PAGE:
Later On

A blog written for those whose interests more or less match mine.

At Rikers Island, Inmates Locked in Showers Without Food and Defecating in Bags

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The US is really amazing. New York City is supposed a city of wealth and culture and represents to much of the world what the US is. In the Intercept Nick Pinto reports on how New York City treats those entrusted to its care:

JAIL OFFICIALS KNEW that state legislators were going to be touring Rikers Island on September 13. But if they made any effort to disguise the degree of degradation and danger that pervades New York City’s jail complex, it didn’t show. Lawmakers and the people who accompanied them returned from their visit visibly shaken.

“There’s a segregated intake unit that we walked through where they have people held in showers,” said Alice Fontier, managing director for Neighborhood Defender Services, who toured one Rikers building, the Otis Bantum Correctional Center, with lawmakers. “It’s about 2 feet wide by 6 feet. There is no toilet. They’ve given them plastic bags to use for feces and urine. And they’re sitting in the cells with their own bodily waste locked into these conditions. This is the most horrific thing I’ve seen in my life. I’ve been coming to this jail since 2008. This is unlike anything that has ever happened here.”

Rikers has been a festering wound in New York City for about as long as it has existed as a jail complex. Cut off from the rest of the city by water on all sides and accessible only by a long causeway, New York’s island gulag has always been out of sight and out of mind. Periodically, a snapshot of conditions inside will escape the island’s event horizon, as in 2014 when then-U.S. Attorney Preet Bharara issued a scathing report describing Rikers as a place “more inspired by ‘Lord of the Flies’ than any legitimate philosophy of humane detention.”

Bharara’s report helped buttress the movement to close Rikers once and for all, a movement to which Mayor Bill de Blasio was a late joiner in 2017, during his reelection campaign.

Since that time, de Blasio has responded to alarms about conditions on Rikers Island by falling back on his commitment to close the complex — but only closing it sometime years in the future, long after he has left office. The mayor has not visited the island jails at all since winning his second term.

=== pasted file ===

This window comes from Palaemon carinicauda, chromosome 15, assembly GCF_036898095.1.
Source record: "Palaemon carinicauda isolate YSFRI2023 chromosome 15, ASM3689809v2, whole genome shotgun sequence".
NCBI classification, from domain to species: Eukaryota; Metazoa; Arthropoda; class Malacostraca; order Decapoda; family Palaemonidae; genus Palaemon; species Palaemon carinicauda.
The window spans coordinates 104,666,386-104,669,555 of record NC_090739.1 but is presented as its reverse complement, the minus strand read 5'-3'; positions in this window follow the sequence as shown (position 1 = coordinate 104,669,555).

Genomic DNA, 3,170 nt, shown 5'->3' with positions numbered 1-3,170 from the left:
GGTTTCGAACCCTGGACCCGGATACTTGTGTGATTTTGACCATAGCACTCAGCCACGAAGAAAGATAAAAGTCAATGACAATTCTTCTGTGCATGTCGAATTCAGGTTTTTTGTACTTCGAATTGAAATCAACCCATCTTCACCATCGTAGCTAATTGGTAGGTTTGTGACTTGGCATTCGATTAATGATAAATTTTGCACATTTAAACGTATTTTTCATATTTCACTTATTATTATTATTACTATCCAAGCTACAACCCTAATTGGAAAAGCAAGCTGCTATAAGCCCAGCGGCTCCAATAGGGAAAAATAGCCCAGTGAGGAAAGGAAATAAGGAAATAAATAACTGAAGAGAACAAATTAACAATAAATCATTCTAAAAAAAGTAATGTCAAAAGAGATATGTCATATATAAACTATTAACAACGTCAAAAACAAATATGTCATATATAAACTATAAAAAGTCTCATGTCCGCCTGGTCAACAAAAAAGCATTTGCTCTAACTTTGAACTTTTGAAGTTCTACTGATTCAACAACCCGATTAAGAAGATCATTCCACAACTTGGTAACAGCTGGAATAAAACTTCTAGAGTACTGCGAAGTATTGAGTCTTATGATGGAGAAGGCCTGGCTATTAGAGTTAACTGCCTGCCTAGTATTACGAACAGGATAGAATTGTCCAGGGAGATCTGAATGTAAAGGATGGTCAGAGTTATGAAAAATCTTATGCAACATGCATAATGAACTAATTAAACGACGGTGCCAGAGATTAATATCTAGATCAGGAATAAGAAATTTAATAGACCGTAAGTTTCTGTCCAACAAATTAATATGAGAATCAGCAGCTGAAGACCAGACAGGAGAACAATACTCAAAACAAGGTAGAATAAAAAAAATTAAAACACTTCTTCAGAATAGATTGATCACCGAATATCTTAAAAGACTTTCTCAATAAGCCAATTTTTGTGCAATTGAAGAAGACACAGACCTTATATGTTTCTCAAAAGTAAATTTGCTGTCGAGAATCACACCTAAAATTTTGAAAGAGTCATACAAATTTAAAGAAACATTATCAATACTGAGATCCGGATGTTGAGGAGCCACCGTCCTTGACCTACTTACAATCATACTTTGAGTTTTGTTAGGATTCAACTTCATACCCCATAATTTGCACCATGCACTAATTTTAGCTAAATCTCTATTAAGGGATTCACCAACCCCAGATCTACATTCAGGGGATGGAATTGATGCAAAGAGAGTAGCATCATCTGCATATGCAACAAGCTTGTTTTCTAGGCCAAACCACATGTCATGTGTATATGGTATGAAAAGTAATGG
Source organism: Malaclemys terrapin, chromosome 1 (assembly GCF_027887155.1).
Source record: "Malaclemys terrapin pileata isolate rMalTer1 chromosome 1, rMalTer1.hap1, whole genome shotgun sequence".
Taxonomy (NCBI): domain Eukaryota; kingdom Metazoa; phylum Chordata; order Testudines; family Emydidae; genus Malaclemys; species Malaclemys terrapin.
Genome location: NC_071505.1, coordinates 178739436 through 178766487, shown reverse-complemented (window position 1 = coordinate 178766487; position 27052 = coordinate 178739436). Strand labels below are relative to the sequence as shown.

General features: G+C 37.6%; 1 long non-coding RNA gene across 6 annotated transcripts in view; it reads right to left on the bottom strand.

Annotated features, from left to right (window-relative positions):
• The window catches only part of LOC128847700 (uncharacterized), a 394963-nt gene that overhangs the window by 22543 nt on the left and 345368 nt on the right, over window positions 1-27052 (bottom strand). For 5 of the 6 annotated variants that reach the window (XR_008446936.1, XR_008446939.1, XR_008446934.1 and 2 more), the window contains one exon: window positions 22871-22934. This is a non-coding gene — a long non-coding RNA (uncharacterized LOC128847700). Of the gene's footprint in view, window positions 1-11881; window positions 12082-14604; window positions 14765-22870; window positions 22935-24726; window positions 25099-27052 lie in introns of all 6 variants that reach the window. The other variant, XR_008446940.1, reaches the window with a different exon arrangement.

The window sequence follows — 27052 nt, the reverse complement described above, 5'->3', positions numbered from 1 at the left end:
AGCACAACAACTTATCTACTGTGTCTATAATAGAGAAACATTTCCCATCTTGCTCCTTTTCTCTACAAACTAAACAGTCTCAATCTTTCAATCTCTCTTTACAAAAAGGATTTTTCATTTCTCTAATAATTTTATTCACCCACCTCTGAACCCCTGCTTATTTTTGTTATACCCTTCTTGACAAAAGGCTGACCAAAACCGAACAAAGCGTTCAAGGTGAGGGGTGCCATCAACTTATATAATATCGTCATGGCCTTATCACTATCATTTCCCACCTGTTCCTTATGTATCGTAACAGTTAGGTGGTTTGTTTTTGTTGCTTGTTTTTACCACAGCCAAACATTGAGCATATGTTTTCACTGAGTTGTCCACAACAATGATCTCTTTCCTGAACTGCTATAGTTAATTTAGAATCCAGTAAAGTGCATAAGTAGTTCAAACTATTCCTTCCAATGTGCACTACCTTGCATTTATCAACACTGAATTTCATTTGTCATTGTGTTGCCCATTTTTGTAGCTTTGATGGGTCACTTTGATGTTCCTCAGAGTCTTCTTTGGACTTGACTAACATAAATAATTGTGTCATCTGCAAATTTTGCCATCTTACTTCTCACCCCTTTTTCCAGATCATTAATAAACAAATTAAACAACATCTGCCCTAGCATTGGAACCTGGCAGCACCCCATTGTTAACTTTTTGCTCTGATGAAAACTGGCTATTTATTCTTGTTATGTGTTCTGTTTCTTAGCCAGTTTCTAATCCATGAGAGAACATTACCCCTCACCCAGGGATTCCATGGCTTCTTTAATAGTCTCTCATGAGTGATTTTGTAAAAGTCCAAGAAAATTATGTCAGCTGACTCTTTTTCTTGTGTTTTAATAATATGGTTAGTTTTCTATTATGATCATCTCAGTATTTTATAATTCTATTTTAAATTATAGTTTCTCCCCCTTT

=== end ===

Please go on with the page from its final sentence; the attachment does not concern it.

Recent events, though, forced de Blasio to pay closer attention. In the last eight months, 10 people have died in custody on the island, five of them taking their own lives. Covid-19 is once again on the rise on Rikers. On September 10, the chief medical officer on Rikers wrote a letter to New York City Council, warning that “in 2021 we have witnessed a collapse in basic jail operations, such that today I do not believe the City is capable of safely managing the custody of those it is charged with incarcerating in its jails.”

As de Blasio belatedly rolls out a plan for addressing the crisis on Rikers, he is casting responsibility for the condition in his jails variously on the Covid-19 pandemic, prison guards, state government, prosecutors, and the judiciary. But while the unfolding human catastrophe is indeed a tragedy with deep origins and many authors, it is also the predictable conclusion of de Blasio’s own policies and politics.

Even as he has taken credit for the long-term plan to eventually close Rikers, the mayor has embraced a pressure campaign by his police commissioner that seeks to roll back carceral system reforms and re-entrench bail and gratuitous pretrial detention in New York’s criminal system.

In the conscience-shocking crisis on Rikers Island, de Blasio is reaping the whirlwind for his acquiescence to an agenda of mass incarceration.

MUCH OF THE coverage of the crisis on Rikers has focused on a cascading staffing crisis. In recent weeks, accounts circulated of housing units going whole days without any guards at all. By the city government’s estimates, on any given day, fully 35 percent of staff are unavailable to work. On September 15, according to New York City officials, 789 jail employees called in sick, 68 were out for a “personal emergency,” and 93 were simply absent without leave.

As guards sick out, their colleagues find their own working conditions declining even further. Corrections officers increasingly work double, triple, and even quadruple shifts. On many housing units, there are no officers on the floor. The number of assaults — against incarcerated people and staff alike — is going up. . .

Continue reading. There’s much more and no paywall.

Written by Leisureguy

19 September 2021 at 4:51 pm

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